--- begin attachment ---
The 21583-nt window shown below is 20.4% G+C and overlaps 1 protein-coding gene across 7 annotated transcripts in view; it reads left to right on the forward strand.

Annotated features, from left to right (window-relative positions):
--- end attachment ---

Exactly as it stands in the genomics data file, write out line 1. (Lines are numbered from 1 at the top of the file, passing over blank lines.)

The 21583-nt window shown below is 20.4% G+C and overlaps 1 protein-coding gene across 7 annotated transcripts in view; it reads left to right on the forward strand.